IIVs and Egg Allergy

With the exception of Flucelvax, IIVs are manufactured via propagation of virus in eggs and therefore might contain residual egg protein. Egg protein content (usually described as ovalbumin content as a surrogate measure) is not disclosed on all package inserts (see Table 1 in the original guideline document); where not listed, this information generally can be obtained by contacting the manufacturer. Flucelvax is manufactured from virus propagated in Madin Darby Canine Kidney (MDCK) cells rather than embryonated eggs; however, before production seed virus is created using reference virus strains supplied by the World Health Organization (WHO), which have been passaged in eggs. Flucelvax can therefore not be considered egg-free. The total egg protein is estimated to be <50 femtograms (5x10-14 grams) total egg protein (of which a fraction is ovalbumin) per 0.5 mL dose of Flucelvax (Novartis, unpublished data, 2013). Flucelvax can be administered to persons with a history of mild egg allergy (specifically, those who have experienced only hives following egg exposure; see "Influenza Vaccination of Persons with Egg Allergy" in the original guideline document) who are aged ≥18 years and have no other contraindications. Because no data are available regarding the use of ccIIV among egg-allergic persons, and there is no established safe threshold for ovalbumin content in vaccines, ccIIV should be administered according to the guidance for other IIVs (see "Influenza Vaccination of Persons with Egg Allergy" in the original guideline document).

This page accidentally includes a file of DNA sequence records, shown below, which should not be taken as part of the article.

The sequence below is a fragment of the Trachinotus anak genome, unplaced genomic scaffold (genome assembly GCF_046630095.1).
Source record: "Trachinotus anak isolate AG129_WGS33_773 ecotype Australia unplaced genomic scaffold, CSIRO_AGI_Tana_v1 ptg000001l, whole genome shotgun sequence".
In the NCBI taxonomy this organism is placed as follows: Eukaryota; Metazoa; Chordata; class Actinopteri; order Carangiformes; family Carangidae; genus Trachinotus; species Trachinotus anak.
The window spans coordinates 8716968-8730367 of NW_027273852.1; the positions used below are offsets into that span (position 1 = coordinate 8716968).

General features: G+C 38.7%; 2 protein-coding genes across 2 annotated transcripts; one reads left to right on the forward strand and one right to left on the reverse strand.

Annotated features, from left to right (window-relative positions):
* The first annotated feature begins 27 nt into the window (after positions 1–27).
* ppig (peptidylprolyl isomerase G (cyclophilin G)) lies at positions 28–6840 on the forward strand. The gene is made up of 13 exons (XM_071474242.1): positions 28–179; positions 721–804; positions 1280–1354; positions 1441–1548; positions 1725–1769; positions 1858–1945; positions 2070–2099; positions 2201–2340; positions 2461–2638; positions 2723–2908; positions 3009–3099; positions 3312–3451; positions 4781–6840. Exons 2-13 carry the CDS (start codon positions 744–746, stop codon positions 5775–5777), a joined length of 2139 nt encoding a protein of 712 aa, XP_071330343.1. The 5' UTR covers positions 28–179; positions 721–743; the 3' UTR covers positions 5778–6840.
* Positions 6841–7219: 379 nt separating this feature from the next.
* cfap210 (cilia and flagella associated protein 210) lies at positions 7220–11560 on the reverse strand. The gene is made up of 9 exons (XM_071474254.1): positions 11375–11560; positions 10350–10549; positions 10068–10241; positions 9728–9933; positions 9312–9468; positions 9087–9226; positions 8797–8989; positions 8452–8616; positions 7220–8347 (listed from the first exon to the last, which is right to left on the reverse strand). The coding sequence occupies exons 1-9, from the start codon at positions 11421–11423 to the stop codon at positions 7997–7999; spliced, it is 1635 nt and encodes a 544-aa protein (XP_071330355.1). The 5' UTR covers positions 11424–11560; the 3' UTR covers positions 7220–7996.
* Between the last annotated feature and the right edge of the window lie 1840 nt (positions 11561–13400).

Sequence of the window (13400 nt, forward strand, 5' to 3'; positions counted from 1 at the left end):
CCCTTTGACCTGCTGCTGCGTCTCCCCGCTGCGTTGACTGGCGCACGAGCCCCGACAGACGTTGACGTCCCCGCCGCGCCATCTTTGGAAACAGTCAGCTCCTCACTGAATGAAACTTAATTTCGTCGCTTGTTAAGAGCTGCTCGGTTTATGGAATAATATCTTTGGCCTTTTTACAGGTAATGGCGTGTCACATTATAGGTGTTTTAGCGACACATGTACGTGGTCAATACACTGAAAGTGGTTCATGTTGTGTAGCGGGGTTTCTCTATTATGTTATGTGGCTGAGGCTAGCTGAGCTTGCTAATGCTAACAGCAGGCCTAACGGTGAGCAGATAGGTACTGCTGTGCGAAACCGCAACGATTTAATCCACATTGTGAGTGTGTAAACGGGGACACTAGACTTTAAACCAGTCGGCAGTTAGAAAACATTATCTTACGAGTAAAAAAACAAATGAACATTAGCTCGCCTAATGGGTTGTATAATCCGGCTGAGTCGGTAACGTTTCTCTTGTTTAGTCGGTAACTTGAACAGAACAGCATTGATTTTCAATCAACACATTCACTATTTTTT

Contraindications and Precautions for Use of IIVs

Manufacturer package inserts and updated CDC/ACIP guidance should be consulted for current information on contraindications and precautions for individual vaccine products. In general, IIV is contraindicated for, and should not be administered to, persons known to have anaphylactic hypersensitivity to eggs or to any vaccine components (see Table 2 in the original guideline document). Prophylactic use of antiviral agents is an option for preventing influenza among such persons. Information about vaccine components is located in package inserts from each manufacturer.

Moderate or severe acute illness with or without fever is a general precaution for vaccination. Guillain-Barré syndrome (GBS) within 6 weeks following a previous dose of influenza vaccine is considered a precaution for use of influenza vaccines (see Table 2 in the original guideline document).

Recombinant Influenza Vaccine

One RIV product, Flublok, a trivalent recombinant HA vaccine, is expected to be available for the 2013–14 influenza season. This RIV3 is administered by intramuscular injection, and is indicated for persons aged 18 through 49 years. RIV3 is manufactured without the use of influenza viruses; therefore, similarly to IIVs, no shedding of vaccine virus will occur. No preference is expressed for RIV versus IIV within specified indications.

RIV and Egg Allergy